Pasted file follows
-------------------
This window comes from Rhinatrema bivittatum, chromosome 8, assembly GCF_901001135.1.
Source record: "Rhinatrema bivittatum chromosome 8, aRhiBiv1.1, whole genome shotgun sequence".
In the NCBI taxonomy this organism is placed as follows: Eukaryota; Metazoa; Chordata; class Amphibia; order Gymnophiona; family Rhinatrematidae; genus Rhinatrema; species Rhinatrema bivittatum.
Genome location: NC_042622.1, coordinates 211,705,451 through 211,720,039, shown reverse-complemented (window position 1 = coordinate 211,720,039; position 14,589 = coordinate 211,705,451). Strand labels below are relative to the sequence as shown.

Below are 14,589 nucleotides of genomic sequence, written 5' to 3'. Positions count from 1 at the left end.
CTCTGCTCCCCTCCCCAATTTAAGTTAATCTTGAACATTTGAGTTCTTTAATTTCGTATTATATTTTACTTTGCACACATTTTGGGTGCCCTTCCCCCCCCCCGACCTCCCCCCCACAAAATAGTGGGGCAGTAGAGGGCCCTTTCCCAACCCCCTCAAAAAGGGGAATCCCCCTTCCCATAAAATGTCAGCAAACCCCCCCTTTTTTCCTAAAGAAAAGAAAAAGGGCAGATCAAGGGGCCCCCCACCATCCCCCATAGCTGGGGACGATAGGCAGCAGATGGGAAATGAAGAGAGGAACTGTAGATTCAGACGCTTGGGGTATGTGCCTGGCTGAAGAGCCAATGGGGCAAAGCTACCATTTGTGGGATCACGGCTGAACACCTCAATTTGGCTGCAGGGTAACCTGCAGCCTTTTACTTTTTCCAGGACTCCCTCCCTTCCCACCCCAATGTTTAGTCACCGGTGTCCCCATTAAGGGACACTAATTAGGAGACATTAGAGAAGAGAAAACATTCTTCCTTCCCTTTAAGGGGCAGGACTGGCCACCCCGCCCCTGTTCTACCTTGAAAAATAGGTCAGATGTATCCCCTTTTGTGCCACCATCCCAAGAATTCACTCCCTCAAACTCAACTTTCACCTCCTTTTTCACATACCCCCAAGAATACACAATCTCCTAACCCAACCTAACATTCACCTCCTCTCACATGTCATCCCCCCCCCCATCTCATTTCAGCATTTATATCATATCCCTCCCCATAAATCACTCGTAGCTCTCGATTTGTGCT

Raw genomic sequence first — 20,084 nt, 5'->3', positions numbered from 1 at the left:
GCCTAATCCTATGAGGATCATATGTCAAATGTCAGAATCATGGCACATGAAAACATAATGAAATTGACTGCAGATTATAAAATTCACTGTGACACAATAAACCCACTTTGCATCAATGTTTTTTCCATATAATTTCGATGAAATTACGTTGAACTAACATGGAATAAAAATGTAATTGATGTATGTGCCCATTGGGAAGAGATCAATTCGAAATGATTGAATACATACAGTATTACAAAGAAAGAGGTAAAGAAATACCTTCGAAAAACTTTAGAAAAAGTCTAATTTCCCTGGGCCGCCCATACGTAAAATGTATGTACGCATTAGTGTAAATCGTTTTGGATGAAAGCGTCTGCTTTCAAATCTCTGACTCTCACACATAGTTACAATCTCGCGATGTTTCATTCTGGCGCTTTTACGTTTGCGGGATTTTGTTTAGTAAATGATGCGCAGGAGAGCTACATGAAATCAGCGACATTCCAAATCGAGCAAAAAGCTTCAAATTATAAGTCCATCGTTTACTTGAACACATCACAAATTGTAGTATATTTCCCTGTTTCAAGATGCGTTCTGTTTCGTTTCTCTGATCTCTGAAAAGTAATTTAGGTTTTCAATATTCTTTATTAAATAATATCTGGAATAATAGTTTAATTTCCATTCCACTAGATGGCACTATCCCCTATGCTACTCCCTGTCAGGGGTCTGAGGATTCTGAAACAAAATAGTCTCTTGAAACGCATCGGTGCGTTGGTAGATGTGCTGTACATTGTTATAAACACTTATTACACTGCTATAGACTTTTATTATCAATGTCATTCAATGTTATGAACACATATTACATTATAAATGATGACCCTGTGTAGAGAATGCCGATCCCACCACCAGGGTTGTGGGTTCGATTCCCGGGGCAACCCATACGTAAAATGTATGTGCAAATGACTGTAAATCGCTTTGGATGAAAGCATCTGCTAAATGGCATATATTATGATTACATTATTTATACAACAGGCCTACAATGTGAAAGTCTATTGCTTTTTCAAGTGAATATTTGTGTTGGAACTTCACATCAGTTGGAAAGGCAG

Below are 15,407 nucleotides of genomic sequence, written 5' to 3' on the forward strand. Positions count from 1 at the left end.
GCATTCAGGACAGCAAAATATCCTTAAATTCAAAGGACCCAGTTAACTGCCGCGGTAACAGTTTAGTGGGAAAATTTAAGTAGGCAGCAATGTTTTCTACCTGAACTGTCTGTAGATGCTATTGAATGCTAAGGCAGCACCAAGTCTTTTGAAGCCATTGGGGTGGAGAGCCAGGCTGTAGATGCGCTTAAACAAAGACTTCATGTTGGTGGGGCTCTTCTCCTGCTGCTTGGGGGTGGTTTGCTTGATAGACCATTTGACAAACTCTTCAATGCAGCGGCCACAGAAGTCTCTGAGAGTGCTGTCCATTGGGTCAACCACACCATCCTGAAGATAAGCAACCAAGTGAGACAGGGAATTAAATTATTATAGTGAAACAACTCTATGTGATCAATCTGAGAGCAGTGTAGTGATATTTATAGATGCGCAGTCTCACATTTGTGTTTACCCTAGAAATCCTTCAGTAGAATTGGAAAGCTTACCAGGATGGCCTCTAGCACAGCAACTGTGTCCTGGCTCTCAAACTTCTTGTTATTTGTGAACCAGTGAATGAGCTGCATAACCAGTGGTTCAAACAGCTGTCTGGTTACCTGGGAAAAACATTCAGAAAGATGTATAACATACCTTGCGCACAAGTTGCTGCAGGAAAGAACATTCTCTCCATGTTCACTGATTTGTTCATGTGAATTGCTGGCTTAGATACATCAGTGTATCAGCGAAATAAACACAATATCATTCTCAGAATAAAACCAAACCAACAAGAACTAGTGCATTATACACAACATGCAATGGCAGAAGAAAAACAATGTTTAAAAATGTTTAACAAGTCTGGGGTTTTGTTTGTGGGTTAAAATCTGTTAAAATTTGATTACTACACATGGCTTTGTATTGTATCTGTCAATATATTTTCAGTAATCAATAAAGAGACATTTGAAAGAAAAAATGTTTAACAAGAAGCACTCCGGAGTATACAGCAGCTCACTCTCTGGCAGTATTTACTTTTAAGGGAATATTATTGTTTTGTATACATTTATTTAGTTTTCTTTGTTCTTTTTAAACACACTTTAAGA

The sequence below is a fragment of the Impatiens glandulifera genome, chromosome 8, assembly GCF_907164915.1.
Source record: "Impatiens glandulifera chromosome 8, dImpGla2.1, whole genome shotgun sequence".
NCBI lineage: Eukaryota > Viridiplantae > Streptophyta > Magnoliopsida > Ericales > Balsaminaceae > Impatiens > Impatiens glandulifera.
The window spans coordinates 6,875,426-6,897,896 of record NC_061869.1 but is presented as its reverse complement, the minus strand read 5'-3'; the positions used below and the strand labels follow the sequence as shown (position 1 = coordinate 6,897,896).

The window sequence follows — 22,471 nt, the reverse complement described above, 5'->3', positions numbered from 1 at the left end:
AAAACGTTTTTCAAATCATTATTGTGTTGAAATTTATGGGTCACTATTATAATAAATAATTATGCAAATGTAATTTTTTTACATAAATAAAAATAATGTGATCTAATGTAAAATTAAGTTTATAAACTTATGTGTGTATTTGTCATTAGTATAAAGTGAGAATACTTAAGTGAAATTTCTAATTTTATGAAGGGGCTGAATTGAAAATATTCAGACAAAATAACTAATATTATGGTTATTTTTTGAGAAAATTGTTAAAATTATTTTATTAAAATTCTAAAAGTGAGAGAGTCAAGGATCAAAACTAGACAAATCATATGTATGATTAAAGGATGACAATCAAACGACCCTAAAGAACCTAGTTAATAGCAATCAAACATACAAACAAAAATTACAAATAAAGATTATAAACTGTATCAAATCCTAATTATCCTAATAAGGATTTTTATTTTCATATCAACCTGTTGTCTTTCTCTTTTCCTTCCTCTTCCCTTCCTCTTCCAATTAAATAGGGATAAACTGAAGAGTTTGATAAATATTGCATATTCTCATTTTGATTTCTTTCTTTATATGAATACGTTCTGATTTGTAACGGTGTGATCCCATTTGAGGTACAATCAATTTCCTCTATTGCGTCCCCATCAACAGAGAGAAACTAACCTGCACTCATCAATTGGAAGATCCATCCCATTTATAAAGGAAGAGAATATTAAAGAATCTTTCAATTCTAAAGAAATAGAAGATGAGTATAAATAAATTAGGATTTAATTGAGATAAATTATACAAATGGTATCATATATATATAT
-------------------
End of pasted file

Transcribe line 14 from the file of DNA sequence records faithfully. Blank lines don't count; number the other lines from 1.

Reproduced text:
The window spans coordinates 6,875,426-6,897,896 of record NC_061869.1 but is presented as its reverse complement, the minus strand read 5'-3'; the positions used below and the strand labels follow the sequence as shown (position 1 = coordinate 6,897,896).